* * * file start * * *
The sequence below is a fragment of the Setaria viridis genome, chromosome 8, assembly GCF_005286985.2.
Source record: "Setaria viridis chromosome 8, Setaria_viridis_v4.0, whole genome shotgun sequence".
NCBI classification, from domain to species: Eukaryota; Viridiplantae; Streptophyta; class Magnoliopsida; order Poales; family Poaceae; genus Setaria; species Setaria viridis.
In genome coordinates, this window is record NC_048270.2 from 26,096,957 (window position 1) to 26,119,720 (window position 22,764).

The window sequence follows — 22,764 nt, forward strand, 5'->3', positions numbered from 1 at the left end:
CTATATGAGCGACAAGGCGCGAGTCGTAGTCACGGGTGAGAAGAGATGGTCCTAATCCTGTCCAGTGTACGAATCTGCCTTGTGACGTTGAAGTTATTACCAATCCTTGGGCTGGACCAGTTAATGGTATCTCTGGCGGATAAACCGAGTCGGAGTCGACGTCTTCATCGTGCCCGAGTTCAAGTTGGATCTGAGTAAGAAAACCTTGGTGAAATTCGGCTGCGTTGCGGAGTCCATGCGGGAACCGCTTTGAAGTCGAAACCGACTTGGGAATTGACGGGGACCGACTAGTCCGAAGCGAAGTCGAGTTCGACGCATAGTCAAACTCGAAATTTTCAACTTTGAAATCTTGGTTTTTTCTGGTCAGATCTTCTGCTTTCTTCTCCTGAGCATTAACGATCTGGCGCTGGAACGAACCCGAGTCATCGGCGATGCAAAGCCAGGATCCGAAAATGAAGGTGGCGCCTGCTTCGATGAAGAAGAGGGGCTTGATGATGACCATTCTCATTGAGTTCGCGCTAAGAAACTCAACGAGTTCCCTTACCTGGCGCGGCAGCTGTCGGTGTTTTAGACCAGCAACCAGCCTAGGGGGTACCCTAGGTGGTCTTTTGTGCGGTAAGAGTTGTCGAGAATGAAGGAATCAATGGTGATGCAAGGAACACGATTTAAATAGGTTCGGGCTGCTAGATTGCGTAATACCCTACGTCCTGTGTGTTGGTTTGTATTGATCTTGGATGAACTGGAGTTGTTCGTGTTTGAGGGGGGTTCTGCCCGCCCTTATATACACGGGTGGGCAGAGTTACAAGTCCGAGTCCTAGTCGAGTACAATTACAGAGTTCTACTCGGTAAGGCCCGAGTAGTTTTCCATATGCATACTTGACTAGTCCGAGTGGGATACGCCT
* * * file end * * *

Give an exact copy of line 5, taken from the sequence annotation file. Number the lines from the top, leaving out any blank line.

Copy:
The window sequence follows — 22,764 nt, forward strand, 5'->3', positions numbered from 1 at the left end: